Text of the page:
ES: Well what if it is a strategic allocation and you need to hedge that. Where do you hedge your bond risk?

MS: So we need to hedge the hedges. Right? And then we need to hedge the hedges of the hedges. Once you start to even have to ask those questions I think it’s plain that this isn’t a very sound, safe risk mitigation strategy.

ES: You called the situation we’re in insanity. That’s a bit of a judgement don’t you think?

MS: Negative rates is insanity, by any objective standards.

ES: 17 trillion dollars of negative-yielding debt.

MS: It’s insane. And over a trillion of negative-yielding corporate debt. That too is insane. And how do you justify that with people thinking that rates so low and the yield curve so flat is signifying panic and coming recession?

ES: At the very least, the rate market in the United States is still positively yielding. But as we’ve just discussed, elsewhere in the developed world it’s mostly a situation of negative-yielding sovereign debt and in some cases if you will crazier things. Negative-yielding Danish mortgages. From a mechanical standpoint, because you think about things mechanically, what does it mean when assets are liabilities and liabilities are assets?

MS: Again, it’s insanity. It’s part of this Rube Goldberg world we’re in where you’ve got these strange interconnectedness between different markets and they start lacking meaning. So I can’t even answer that question because there isn’t any meaning to it any more. But I hear what you’re saying. Rates are higher here than elsewhere throughout the world, is it a bad tactical play to think that bonds could even edge higher, rates are going to go lower, and I do think there’s going to be endless accommodation by central banks and by the Fed specifically.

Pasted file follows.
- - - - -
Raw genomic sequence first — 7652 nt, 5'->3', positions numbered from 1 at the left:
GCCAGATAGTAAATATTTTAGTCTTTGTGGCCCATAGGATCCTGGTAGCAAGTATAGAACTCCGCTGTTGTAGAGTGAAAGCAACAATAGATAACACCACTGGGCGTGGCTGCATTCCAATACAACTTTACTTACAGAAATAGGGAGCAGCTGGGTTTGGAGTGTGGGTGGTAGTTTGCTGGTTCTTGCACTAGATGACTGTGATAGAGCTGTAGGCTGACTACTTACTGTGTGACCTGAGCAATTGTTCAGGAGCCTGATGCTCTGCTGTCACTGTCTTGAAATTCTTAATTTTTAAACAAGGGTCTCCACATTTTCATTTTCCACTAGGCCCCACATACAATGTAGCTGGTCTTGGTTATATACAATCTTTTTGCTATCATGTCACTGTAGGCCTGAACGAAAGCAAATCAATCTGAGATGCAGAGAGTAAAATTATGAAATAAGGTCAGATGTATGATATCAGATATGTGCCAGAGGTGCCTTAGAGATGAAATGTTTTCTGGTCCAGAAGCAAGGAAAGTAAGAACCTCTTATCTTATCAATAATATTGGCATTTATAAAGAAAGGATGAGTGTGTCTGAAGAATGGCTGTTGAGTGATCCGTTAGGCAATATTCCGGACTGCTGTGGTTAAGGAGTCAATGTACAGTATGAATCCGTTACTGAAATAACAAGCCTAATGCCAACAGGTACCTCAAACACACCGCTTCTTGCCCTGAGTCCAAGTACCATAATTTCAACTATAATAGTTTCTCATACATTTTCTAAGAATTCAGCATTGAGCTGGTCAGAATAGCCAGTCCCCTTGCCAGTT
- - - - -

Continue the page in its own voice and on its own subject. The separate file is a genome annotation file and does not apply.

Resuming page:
ES: So it might not be a bad tactical bet.

MS: See I’m not even in that business. I don’t want to make these macro calls. Frankly, I think long term making macro calls and macro trades like that successfully isn’t possible. I think it’s a fool’s errand.

ES: A lot of people have been carried out of the building trying to make those calls. Not this building. The other building. But to your point, Mark, that isn’t your business. Your business is providing what I have called before catastrophe insurance. People think of you as something of a financial Grim Reaper. Today as it happens you’re not dressed in black, but you have been before. Do you really want the markets to crash?